I was 15 years old and lived near Chicago on the night Neil Armstrong first stepped onto the moon. The Vietnam War and civil unrest made it an angry time. Being a teenager, I argued with my parents about everything including the war. Apollo 11 felt like a cease fire. A moment to take a breath and stop tearing ourselves apart. The success of the mission proved that we still had the capacity to work together and do good.
The night of July 20th I stole away in the basement and watched the historic first steps on a black-and-white TV perched atop a roller cart. Always one to document things, a habit started in childhood, I loaded a roll of Tri-X into my Argus C3 camera, and attached it to a tripod. As Neil walked down the ladder I recorded the “breaking news” in frame after frame of grainy black-and-whiteness.
I wish I could remember what I was thinking at the time. I only recall the excitement I felt that we’d finally made it. Fear of falling behind in the space race may have been the primary motivation for the program, but like many great undertakings Apollo grew beyond its original intentions. Not only did we learn much about the geological history of the moon including its likely origin in a devastating Earth impact, but seeing Earth floating in space impressed the astronauts — and by extension us — with the planet’s fragility.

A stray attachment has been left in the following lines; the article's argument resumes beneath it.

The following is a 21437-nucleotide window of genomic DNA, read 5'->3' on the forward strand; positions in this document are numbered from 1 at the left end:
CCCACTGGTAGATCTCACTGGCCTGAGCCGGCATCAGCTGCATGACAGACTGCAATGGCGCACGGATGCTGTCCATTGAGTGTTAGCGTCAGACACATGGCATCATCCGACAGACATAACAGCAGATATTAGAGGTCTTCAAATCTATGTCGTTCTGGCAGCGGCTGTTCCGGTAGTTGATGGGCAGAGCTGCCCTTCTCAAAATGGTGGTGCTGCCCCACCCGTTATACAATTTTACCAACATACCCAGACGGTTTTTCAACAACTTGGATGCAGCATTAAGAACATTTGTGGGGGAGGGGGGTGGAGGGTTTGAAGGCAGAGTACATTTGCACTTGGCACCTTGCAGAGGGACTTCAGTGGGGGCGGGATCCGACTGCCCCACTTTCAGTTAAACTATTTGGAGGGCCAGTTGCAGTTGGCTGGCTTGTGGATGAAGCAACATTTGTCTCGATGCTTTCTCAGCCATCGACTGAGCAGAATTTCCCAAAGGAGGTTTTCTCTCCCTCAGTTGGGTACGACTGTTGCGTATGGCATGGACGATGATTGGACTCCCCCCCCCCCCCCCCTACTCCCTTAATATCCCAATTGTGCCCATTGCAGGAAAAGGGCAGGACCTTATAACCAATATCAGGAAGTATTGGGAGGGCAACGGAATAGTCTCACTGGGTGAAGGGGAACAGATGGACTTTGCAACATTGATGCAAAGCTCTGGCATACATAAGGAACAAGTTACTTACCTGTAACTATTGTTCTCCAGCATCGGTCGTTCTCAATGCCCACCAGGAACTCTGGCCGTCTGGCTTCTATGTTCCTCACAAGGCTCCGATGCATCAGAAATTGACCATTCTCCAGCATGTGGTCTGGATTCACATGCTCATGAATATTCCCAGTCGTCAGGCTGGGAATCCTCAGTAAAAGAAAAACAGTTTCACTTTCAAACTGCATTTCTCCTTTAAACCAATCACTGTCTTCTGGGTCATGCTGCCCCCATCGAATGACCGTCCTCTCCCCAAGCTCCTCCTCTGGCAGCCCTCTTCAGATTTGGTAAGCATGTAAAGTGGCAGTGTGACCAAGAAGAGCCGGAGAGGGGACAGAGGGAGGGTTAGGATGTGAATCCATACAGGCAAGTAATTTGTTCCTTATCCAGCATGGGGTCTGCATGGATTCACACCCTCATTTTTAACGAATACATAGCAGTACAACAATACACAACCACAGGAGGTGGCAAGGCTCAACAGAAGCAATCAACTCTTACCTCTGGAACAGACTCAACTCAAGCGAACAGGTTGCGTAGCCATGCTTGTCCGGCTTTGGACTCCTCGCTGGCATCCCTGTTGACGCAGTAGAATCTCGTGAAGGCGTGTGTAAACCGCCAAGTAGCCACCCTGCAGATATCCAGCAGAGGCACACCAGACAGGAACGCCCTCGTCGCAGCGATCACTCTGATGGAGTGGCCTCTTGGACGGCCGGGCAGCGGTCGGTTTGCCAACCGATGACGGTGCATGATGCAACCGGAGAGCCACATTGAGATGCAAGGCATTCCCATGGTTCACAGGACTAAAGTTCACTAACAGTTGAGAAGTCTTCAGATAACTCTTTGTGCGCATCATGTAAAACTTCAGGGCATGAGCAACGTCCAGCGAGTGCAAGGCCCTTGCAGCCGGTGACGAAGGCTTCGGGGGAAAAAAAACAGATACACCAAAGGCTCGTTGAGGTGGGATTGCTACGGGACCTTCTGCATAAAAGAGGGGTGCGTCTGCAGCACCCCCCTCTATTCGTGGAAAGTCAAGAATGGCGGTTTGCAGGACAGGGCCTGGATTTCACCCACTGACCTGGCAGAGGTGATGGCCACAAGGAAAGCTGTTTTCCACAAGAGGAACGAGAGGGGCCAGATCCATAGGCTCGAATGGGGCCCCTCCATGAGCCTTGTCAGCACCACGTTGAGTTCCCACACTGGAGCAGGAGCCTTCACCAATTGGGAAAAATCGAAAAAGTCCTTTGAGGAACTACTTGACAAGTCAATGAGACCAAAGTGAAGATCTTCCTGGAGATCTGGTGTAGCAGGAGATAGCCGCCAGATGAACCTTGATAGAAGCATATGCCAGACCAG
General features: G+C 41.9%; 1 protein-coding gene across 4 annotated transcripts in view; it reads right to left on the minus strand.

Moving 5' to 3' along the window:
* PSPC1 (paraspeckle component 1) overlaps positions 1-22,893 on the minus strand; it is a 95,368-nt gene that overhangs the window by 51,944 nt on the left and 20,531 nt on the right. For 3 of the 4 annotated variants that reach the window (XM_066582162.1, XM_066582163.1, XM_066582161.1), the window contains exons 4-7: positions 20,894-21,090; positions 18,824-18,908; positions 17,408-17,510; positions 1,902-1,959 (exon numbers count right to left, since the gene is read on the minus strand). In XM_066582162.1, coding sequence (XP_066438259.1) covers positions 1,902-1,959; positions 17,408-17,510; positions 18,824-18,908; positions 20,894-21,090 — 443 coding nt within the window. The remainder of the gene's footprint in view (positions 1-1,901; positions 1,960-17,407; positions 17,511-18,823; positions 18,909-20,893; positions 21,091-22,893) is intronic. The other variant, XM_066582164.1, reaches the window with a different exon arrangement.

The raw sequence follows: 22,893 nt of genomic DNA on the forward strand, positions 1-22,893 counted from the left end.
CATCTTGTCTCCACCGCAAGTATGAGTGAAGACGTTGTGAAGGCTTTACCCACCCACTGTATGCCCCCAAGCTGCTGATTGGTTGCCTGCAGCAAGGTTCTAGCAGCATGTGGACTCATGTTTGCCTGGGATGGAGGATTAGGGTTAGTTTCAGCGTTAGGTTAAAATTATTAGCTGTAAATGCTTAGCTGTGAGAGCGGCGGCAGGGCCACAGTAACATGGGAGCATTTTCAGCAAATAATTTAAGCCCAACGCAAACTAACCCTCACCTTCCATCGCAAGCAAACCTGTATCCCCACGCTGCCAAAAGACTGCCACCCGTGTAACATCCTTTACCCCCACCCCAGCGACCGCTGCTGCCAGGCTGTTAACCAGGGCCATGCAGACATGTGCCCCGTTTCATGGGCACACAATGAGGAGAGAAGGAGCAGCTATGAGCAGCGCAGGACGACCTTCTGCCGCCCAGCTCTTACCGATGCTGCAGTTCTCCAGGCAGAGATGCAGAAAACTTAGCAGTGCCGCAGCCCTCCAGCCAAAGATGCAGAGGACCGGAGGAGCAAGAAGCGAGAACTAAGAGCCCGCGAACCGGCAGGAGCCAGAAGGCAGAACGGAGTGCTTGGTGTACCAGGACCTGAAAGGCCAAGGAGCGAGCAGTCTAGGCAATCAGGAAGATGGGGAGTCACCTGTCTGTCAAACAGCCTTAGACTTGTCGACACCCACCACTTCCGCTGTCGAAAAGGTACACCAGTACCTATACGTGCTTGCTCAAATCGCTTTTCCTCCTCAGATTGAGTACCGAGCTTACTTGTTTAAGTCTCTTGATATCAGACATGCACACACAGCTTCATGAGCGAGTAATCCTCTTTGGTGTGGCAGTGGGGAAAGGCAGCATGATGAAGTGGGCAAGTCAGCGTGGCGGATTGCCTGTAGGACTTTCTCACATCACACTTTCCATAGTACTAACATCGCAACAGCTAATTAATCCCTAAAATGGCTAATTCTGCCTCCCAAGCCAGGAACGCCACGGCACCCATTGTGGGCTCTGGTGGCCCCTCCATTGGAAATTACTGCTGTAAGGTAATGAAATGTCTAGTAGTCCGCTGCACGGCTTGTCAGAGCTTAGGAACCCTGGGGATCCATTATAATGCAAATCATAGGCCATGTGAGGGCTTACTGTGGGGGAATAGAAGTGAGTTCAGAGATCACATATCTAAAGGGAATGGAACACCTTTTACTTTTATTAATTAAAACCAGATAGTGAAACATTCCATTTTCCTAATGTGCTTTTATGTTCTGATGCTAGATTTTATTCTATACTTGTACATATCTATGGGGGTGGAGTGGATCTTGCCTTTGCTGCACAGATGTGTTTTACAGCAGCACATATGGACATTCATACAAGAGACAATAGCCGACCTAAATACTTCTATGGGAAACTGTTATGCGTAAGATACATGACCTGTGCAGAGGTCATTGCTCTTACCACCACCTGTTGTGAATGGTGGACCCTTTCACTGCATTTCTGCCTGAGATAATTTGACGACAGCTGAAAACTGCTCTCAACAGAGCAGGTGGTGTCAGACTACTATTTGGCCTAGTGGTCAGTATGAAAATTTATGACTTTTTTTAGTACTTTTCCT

Earth is a raft afloat in fathomless blackness unconcerned if we live or perish. We find purpose by appreciating and protecting our home. Apollo helped to inspire this big-hearted planetary perspective and continues to give us hope that we can do great things if set aside quibbles and put our heads together.
I’m a big fan of walking in moonlight. I not only think more clearly but find the quiet time I need to say thanks for this one life. Tonight’s waning gibbous moon rises a little after 11 o’clock local time in the constellation Aquarius. The Sea of Tranquility and Apollo 11 landing site will be in view along the moon’s upper right side. I’m thinking a little 50th anniversary stroll might be in order.
If you’re in the mood for looking at photos, NASA just released nearly 16,000 high resolution images from the Apollo missions. Check out the Project Apollo Archive. Other links: